Can we all fit in Google’s top 10 results?

Appearing on Google’s 1 – 10 web results is every web administrator’s dream. With Google generating over 85% of all Internet search engine referred traffic, reaching that privileged ranking can differentiate the professional Internet players from the amateur website owners. As a matter of fact, numerous tests have demonstrated that the top three Google results are read by the majority of web surfers, the remaining results on that first page are the second most efficient ones, but only about 10% of Internet users explore beyond the third page of results.

In other words, if your company is not part of the elite, or the top 30 results, the probability of being contacted by a client becomes almost non-existent. Thirty spots are all you have. And only ten of them are reserved for the cream of the crop. Is this truly all the space that is available for everyone around the globe? In reality, there are several factors that make those top rankings that you so feverishly compete for less contended than they first appear. The answer lies in the segmentation and accurate identification of your market niche along with an effective positioning of your website for this niche.

For now, you may want to temporarily forget about the Internet and start by asking yourself how many competitors you have in the real world. Or, if you prefer, you may want to list those businesses that are offering a product or service portfolio resembling yours and targeting the same client segment that you are profiting from. It is entirely possible that you may have already gone the extra mile differentiating your product or service offering, finding a market niche that can be addressed in a unique way, or identifying some other competitive advantage of your own. In other words, you may already be competing with a reduced number of firms, probably less than 30, and perhaps even less than 10. If this is what your real world looks like, why should it be any different on the Internet? Even if we accept the fact that there will always be markets or segments that will attract a greater number of competitors, as long as we have accurately segmented our piece of the pie, we will frequently find that only a handful of competitors are vying for our same portion.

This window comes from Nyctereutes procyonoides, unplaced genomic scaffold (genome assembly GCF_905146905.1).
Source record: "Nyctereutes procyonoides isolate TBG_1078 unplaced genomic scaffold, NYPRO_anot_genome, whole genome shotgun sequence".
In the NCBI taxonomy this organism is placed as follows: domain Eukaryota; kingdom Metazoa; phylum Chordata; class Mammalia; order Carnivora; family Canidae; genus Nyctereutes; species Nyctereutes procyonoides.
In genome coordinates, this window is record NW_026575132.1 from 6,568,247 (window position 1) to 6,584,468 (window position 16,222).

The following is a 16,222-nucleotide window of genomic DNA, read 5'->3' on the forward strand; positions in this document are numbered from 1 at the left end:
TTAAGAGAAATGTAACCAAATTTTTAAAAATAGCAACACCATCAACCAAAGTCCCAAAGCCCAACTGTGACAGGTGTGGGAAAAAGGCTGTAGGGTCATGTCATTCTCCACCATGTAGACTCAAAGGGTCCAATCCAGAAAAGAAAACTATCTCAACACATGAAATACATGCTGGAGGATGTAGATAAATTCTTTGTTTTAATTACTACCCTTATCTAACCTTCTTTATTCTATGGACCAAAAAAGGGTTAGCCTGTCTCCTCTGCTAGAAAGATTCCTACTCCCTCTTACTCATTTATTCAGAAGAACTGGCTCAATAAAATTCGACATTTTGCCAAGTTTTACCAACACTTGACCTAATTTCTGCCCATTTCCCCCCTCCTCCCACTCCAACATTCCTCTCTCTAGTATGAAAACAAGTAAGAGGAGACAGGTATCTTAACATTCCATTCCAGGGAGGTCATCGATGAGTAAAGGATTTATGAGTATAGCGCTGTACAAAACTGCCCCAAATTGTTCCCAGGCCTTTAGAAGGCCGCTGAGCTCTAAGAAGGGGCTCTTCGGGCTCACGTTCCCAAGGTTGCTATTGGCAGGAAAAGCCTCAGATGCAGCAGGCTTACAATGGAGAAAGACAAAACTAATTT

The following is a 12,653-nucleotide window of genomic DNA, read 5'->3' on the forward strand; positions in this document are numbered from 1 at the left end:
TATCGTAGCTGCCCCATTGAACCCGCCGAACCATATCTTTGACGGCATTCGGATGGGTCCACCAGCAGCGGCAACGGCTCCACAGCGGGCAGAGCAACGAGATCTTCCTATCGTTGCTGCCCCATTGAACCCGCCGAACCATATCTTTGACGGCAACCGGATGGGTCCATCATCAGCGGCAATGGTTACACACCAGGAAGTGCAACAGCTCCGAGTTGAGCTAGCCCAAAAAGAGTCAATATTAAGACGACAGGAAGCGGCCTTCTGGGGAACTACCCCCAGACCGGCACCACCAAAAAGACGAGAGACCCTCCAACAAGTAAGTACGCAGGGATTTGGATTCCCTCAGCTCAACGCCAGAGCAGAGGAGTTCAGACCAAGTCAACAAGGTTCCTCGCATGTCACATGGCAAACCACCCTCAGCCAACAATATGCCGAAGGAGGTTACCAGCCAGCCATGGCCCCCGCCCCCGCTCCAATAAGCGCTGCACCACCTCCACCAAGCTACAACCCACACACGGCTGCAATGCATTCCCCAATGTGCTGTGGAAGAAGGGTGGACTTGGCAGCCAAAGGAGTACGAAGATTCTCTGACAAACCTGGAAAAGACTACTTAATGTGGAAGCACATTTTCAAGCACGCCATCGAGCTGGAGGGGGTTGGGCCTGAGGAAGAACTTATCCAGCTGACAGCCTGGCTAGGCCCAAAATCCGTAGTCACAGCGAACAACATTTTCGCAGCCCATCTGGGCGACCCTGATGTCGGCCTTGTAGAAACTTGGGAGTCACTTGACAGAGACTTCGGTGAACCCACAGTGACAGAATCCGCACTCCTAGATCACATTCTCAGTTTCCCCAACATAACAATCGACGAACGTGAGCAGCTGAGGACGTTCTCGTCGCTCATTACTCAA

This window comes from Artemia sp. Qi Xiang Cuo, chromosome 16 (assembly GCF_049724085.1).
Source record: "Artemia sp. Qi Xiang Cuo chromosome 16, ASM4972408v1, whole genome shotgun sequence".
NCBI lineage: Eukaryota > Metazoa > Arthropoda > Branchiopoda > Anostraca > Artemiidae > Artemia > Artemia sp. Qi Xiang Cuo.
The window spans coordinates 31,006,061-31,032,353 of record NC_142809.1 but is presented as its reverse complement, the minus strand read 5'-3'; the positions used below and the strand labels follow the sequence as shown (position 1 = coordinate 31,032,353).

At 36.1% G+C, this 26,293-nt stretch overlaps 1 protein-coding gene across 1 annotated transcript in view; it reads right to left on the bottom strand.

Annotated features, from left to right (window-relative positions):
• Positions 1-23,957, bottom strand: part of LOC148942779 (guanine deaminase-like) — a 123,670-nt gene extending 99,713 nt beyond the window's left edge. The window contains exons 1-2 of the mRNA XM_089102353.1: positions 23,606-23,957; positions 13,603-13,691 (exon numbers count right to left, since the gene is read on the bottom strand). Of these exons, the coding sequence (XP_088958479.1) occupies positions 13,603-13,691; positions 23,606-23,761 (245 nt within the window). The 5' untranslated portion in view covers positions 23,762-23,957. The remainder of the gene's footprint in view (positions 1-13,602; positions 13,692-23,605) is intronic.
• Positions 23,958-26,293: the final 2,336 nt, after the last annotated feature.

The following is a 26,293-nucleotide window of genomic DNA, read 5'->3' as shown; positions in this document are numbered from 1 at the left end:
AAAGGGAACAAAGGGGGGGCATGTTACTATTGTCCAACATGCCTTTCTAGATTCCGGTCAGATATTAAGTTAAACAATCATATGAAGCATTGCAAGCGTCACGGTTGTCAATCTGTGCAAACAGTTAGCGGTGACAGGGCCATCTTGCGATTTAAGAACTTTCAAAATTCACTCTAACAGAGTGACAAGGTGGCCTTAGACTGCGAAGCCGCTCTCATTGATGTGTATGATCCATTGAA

Let’s look at this issue now from an Internet perspective. Can we all fit in Google’s top 10 results? The answer is a definite yes, at least as it applies to those results generated by search terms that potential clients use when looking for companies like yours. The good news is that Google has reserved for your business a small number of pages where your website can appear on the top three results, and then, a handful more where your site will definitely rank among the elite, but where, unfortunately, you will also contend alongside your closest competitors. Therefore, constantly measuring and tracking the amount of traffic that a site experiences does not seem as important -after all, in a real shop, one is more interested in helping customers than visitors. Instead, you should concentrate in assuring that when potential Internet clients look for your products or services they can indeed find your website. Let’s see how this is done.

1. Accurately identifying your market niche

You must get to know the type of clients that you are addressing: who they are, where they are located, and how they look for your products or services. Keep in mind that the typical Internet user begins a search using very broad terms. For example, someone in Great Britain looking for homes in the Costa Blanca of Spain may enter “houses in Spain” as search terms. However, those same keywords could be used by a student who is interested in Spanish architecture, or by a person looking for rental property in Madrid, or by an economist who wants to know how real estate prices have recently faired in Spain.

When a search engine returns an unmanageable number of results, users typically restrict their next search by including more specific criteria. For example, they may limit the geographic coverage -“house in Costa Blanca”-, include the type of product –“townhouse in Costa Blanca”-, or add an action –“opportunities + townhouse in Costa Blanca for sale”. If your business happened to be a small real estate agency in the town of Javea -in the Costa Blanca of Spain-, a potential client of yours would probably belong to the profile of those that entered “opportunities + townhouse in Costa Blanca for sale.”